Scientific Reasoning Competency Assessment in Higher Education in Virginia by Harold Geller, George Mason University Saturday 3:10PM
In 2002 the State Council of Higher Education of Virginia (SCHEV), requested all state institutions of higher education to submit institutional plans for assessing scientific and quantitative reasoning competency of students. These institutional plans or proposals must include the institution’s definition of competency and a description of how the institution will assess it. I will address the approach being taken at George Mason University, including the primary goals in the definition of scientific reasoning competency, and the implementation plans being considered to meet the SCHEV requirements.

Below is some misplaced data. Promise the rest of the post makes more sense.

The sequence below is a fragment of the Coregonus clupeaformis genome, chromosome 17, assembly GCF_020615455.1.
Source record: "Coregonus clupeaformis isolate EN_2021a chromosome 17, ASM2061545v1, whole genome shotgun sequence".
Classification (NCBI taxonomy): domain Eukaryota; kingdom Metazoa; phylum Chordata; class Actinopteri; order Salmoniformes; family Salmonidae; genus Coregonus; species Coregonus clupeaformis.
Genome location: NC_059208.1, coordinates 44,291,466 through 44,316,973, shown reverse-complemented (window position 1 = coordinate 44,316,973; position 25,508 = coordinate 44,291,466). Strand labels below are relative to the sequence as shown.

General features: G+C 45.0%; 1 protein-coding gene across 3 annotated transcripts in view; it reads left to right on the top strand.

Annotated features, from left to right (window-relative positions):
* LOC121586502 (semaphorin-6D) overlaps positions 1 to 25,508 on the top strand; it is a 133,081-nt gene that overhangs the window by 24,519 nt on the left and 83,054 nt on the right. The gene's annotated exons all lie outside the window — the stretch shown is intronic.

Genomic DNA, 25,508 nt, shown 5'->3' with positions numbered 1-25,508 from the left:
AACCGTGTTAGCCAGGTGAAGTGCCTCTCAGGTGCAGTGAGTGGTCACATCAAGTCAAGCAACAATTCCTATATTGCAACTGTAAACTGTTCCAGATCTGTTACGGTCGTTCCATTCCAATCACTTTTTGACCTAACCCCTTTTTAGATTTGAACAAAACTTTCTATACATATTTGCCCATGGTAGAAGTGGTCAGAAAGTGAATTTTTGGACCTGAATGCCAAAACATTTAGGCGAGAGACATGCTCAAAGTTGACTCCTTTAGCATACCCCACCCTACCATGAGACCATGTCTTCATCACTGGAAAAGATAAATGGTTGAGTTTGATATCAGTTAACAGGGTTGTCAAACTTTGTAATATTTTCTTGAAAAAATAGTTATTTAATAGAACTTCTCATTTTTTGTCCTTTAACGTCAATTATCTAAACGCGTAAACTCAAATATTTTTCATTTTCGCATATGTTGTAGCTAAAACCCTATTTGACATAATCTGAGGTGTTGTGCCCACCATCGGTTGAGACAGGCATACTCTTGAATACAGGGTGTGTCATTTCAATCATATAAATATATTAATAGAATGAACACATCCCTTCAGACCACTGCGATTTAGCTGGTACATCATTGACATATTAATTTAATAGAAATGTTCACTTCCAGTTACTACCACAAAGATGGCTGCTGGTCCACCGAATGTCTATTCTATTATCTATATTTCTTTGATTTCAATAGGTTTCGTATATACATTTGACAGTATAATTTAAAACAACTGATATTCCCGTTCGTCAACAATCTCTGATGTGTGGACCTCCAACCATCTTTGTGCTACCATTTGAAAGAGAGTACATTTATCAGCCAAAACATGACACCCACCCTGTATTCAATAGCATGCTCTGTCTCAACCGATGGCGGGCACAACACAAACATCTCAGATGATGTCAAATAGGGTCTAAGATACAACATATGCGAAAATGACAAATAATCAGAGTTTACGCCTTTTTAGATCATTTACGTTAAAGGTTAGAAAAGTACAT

Iron Artifact Conservation: Science on the Cheap by Rhett Herman, Radford University Saturday 3:45PM
Radford University has worked with the town of Saltville, Virginia, to help understand and publicize their role in US history, including the Civil War. As a major producer of salt in the 1700s and 1800s, Saltville built a number of ‘saltworks’ to remove salt from the high-salt-content groundwater found in certain locations in the area. Much of this involved large iron vats and other iron artifacts that today are either buried or are rusting out in the open. We are using a simple electrolysis process–the same as that used on the Monitor submarine–to remove the years of encrustation as well as to reconstitute the iron structure of the artifacts themselves. The equipment for this procedure is easy to assemble and can be used on iron artifacts of various sizes and ages. Calculations involving this reaction will show why these processes take such a long time to complete.



A US-Canadian Aquatic Inventory and Invasive Species Warning System by Donna Turgeon and Gary Matlock Saturday 9:30AM